Crying It Out and Why It Isn’t for Us

It breaks my heart when I hear people advocating this method of dealing with sleep issues. I think that it is cruel, unnecessary, and potentially damaging to the child/parent relationship. And let’s face it- no one likes to hear their children wailing, all alone, in the dark, for mom or dad. It is not natural to hear a baby cry and not do anything about it because babies cry for a reason. So why do parents still do it? Ignorance is mainly the culprit, teamed up with societal pressures and bad advice. Sure, in the end your baby will indeed learn to sleep on their own… but it comes at a greater cost than most people may be aware of.

Did you know that this method of sleep “training” is linked to ADHD, social disorders, and damages nerves in the brain? Not only are you teaching your baby that if she cries, you may not be there, but you are actually doing physical damage. This is not something I knew, but is horrifying now that I do. When Gabby was a baby, being our first and that we didn’t know any better, we let her cry it out one night because she kept popping up and was refusing to go to sleep. We would let her cry for about 5 minutes, go in to check on her, and then leave, being careful not to make eye contact or else she would see how much we hated hearing her cry. This went on for about an hour… a very very long hour. When I went to check in on her that final time she was whimpering in her sleep and I felt like the worst parent in the world.

One reason that our culture has a big following for this method of dealing with little one’s sleep is the fact that as a whole, most parents still put their babies in a separate room to sleep rather than co sleeping or bed sharing. So when your baby wakes up, it is an inconvenience to have to get up, walk to another room, and soothe them to sleep. We pride ourselves on our children’s independence, on their ability to be away from us for long periods of time such as at preschool, with little fuss. But, many parents are hurt and shocked when those independent children turn into teenagers who want nothing to do with their parents. Does anyone else see the connection? Being a parent is not a job that ends when the children are in their bed. It is one of those jobs where you are always on duty, whether you like it or not. And yes, sometimes it sucks to have to get up in the middle of the night… but that’s just how it is.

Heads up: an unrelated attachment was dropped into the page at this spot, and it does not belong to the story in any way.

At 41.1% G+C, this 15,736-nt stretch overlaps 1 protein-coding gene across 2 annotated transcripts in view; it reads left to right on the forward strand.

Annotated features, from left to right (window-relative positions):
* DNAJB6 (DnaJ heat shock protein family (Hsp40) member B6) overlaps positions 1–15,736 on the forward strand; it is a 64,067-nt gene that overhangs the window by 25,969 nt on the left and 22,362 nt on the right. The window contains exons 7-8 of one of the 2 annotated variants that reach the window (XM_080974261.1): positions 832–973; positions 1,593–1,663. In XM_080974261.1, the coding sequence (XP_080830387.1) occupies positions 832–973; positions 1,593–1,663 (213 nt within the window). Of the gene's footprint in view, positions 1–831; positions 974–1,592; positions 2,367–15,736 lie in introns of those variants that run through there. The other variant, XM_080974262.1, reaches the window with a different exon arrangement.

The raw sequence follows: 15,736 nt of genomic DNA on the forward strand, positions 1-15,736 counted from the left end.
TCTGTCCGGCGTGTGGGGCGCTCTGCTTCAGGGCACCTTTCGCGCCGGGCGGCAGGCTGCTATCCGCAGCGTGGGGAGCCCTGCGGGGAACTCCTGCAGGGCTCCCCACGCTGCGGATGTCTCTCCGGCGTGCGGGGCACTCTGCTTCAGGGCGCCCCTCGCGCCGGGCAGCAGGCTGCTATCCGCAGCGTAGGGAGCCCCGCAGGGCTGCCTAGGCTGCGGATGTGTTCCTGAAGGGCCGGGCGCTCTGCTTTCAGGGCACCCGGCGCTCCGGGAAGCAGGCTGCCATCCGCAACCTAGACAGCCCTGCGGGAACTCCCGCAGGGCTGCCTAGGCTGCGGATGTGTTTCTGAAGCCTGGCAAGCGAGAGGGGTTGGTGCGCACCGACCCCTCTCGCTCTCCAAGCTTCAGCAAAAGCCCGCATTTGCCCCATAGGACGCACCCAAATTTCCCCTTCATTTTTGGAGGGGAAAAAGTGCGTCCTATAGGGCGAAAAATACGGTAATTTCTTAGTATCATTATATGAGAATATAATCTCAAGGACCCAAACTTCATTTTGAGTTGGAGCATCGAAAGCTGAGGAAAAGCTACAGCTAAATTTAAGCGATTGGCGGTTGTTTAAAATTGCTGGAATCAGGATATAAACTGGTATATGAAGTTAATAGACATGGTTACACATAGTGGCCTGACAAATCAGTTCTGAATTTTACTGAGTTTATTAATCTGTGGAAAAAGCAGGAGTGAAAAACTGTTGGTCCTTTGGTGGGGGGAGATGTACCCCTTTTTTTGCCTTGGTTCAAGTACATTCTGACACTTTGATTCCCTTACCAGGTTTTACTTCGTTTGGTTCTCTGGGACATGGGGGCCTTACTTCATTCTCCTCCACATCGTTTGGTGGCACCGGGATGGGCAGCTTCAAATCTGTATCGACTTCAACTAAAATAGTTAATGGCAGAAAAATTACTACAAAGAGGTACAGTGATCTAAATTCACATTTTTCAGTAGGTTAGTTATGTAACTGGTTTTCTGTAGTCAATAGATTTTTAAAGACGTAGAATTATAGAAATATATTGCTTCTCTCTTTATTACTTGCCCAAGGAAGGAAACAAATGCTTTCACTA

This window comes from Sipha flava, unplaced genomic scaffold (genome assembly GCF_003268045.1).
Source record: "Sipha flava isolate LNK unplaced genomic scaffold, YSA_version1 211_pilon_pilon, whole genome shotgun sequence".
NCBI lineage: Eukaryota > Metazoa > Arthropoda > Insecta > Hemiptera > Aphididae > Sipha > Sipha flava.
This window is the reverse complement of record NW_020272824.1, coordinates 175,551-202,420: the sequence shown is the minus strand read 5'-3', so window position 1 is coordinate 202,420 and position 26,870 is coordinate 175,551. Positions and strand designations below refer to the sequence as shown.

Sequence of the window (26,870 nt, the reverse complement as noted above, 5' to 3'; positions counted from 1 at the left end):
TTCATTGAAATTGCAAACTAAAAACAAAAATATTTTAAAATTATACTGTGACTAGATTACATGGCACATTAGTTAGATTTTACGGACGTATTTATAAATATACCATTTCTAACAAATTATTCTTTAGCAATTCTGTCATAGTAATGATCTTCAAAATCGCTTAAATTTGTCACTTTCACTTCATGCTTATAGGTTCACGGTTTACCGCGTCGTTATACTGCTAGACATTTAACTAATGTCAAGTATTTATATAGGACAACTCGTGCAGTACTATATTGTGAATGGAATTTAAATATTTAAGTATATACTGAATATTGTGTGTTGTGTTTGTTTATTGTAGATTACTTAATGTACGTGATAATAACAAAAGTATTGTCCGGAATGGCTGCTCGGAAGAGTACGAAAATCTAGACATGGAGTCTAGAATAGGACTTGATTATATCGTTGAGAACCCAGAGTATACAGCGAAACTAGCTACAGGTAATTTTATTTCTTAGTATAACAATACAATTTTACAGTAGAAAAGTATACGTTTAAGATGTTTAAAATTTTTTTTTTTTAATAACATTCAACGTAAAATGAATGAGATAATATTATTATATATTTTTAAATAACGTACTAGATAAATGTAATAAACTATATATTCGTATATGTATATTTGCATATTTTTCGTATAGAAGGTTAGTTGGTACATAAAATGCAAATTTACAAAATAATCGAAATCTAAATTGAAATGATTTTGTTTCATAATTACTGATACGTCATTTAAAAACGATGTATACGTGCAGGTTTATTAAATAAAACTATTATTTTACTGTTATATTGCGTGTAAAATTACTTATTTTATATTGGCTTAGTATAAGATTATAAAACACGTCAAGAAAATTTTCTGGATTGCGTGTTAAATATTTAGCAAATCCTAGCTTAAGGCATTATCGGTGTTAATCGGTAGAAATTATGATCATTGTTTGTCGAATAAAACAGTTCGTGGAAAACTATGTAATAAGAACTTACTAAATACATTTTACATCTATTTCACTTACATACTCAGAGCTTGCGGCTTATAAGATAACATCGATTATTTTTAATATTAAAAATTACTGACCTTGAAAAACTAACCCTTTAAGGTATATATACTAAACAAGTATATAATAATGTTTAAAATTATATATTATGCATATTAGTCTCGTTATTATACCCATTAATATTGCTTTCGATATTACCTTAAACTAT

In cultures where babies sleep with their parents or at least in the same room their needs are met faster and they are actually more confident as they grow. They do not have attachment issues because they always know someone is there for them. Personally, I prefer my girls wanting to be with me and knowing that I will always be here for her than have kids who is indifferent to me and insecure. For Miss Moira, she is more than welcome to stay sleeping with me for as long as she wants. I will put a small bed in her sister’s room (they can’t wait to have her there too!) but more as an option, not an ultimatum. Her transition to a separate bed will be gentle and caring. I truly believe that she will not still be sharing a bed with me forever and that she will benefit from being with me at night.

There are many other gentler ways to help your baby fall asleep on their own, all you have to do is make the choice to not have crying it out be an option. Baby massages, reading, singing them to sleep, letting them tell you when they are getting sleepy… these are more beneficial and you won’t close your child’s door feeling bad about the whole thing!

Happy sleeping!

2 thoughts on “Crying It Out and Why It Isn’t for Us

  1. I’m fairly sure you’ll still get the teenage angst period where they want nothing to do with you, whether you co-sleep or not.

    I do agree with your blog post, but just wanted to comment on that point. 🙂

    1. Hopefully not! From what I am seeing, the homeschooling teens in our group are just as happy being with their parents and their family as they are with their friends… I think it is all about respect and how you treat them, from babies and on.

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